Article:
health

Why I won't be eating ham this Christmas...

Pigs have a similar intelligence to that of a three-year-old child. I learnt this a couple of days ago and I’ve found it hard to shake ever since.

I don’t know a lot of three year olds, but the ones I do know are smart. Really smart. Not to mention sensitive, caring and cluey.

Australians are big on animal welfare. You only have to look at Australia’s opposition to whaling or the reaction to this year’s Four Corner’s report on live exports to know that.

But according to Animals Australia, many of us are unaware of the cruel conditions faced by factory farmed pigs in Australia. Most of us don’t know that pregnant pigs are kept in tiny metal stalls not much bigger than their bodies for 4 months during their pregnancies. We’re unaware that piglets have their tails chopped off and their teeth clipped – almost always without pain relief.

If everyone did know this – I think they might feel differently about their weekend bacon and eggs.

In the lead up to Christmas, Animals Australia is working hard to let everyone know about cruel conditions faced by pigs raised for food production. They want to put an end to it.

We’ve put this cheat sheet together to help you make informed choices about what you put on your plate this Christmas – and then after. We’re not saying don’t eat ham and pork. Just be aware of the options available. 

Here’s what you might not know about the industry – but probably should before you tuck into lunch this Christmas.

From Animals Australia:

  1. Pigs are denied the legal protection afforded to cats and dogs. Practices commonly inflicted on pigs would be cruelty offences if the victims were family pets.
  2. Piglets have their teeth cut and tails cut off without anesthetic—an excruciating procedure which can provoke vomiting, trembling and leg shaking.
  3. Male piglets are routinely castrated without pain relief.
  4. Laws permit pregnant pigs to be confined for their entire 16 week pregnancy in a metal cage called a ‘sow stall’ which is so small that they are unable to turn around.
  5. ‘Sow stalls’ have been banned on welfare grounds in Britain, Sweden and Switzerland, and are being phased out elsewhere—yet they remain standard practice in most Australian piggeries.

This what Australian Pork says about the welfare of pigs.

Animal welfare is of utmost importance to pig farmers, who have the same concerns you do when it comes to taking care of their pigs.  The livelihood of Australian pig farmers is totally dependent on producing a high quality product. A high quality product requires a healthy pig and excellence in animal care.  Pig farmers understand better than anyone the crucial importance of a high standard of care for each and every animal on their farm.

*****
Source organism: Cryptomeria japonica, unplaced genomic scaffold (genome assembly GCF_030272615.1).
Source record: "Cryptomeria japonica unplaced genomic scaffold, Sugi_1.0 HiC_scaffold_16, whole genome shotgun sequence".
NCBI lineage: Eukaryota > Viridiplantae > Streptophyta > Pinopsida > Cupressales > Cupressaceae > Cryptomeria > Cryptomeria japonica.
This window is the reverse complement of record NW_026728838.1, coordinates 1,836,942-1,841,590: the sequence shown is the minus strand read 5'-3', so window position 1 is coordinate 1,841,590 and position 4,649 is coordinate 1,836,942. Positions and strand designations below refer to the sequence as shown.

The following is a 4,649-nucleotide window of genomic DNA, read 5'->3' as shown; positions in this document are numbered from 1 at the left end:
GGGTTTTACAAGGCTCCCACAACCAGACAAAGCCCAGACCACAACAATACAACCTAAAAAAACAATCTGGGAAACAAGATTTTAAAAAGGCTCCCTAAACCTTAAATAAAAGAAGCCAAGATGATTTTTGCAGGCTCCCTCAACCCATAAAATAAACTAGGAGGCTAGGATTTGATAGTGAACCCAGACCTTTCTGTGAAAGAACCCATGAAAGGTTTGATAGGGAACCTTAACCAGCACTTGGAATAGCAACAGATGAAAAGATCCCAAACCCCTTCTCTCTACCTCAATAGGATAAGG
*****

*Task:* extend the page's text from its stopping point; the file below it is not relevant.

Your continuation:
The Australian pork industry takes animal welfare very seriously.

 

Fair enough. Well not really… Because there’s also this, which was produced by Animals Australia after they were given access to a Victorian abattoir:

(Just a warning – this video is EXTREMELY graphic and could be distressing for some viewers.)

Within hours of receiving the video, Victorian authorities closed down the abattoir in Gippsland and launched an investigation.

So there you go.

What are the options for Christmas lunch?

You can choose to purchase meat that’s not produced in factory farms. Opt for free range. But just be careful because ‘free range’ is sometimes not as ‘free range’ as it sounds. This info comes from Feather and Bone – a butcher that makes a commitment to understanding where meat comes from and how every part of the cycle from ‘paddock to plate’ directly or indirectly affects them.

Please be aware of the difference between ‘Free Range’ pork and ‘Bred Free Range’ pork.

‘Bred Free Range’ pork comes from farms where the breeding sows live predominantly on pastures but the actual pork sold (what you eat) is from pigs that are taken from the sows, usually at four weeks, and live the remainder of their lives inside shelters, removed from family groups and mixing only with other pigs of the same age.

‘Free Range’ pork comes from farms where all the pigs live their entire lives outside on pasture – breeders and market pigs – in family groups and free to express the full range of instinctive behaviour. This method of raising pigs is much more challenging than raising them inside as the farmer has to maintain sustainable pastures and there are many more variables to manage.

In our opinion, skilfully-raised, true Free Range pork is a superior product and the farmers should be recognised and promoted. Bred Free Range pork should be cheaper than true Free Range Pork.

Animals Australia also have a ‘Pardon a Pig’ initiative, where you can pledge to leave pork off your plate this Christmas. They’ve even provided this very hand recipe page so you can find alternatives to dish up for the family.